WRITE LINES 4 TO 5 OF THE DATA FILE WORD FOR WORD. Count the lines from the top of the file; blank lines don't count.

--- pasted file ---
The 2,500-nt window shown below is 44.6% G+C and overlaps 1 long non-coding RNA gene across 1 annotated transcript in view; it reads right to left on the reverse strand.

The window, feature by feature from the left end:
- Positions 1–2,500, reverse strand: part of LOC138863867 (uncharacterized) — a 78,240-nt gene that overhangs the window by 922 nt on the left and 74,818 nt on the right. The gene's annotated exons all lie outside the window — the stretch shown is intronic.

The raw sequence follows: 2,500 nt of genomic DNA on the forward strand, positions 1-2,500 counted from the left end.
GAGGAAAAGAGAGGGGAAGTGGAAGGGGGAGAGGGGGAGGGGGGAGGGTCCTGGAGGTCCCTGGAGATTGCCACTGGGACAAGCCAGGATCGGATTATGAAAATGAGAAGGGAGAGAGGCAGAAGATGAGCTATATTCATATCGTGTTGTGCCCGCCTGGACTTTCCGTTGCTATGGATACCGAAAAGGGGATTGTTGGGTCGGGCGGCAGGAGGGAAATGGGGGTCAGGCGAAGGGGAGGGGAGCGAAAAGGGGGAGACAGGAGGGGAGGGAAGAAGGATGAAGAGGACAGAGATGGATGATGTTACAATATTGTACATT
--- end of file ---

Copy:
The raw sequence follows: 2,500 nt of genomic DNA on the forward strand, positions 1-2,500 counted from the left end.
GAGGAAAAGAGAGGGGAAGTGGAAGGGGGAGAGGGGGAGGGGGGAGGGTCCTGGAGGTCCCTGGAGATTGCCACTGGGACAAGCCAGGATCGGATTATGAAAATGAGAAGGGAGAGAGGCAGAAGATGAGCTATATTCATATCGTGTTGTGCCCGCCTGGACTTTCCGTTGCTATGGATACCGAAAAGGGGATTGTTGGGTCGGGCGGCAGGAGGGAAATGGGGGTCAGGCGAAGGGGAGGGGAGCGAAAAGGGGGAGACAGGAGGGGAGGGAAGAAGGATGAAGAGGACAGAGATGGATGATGTTACAATATTGTACATT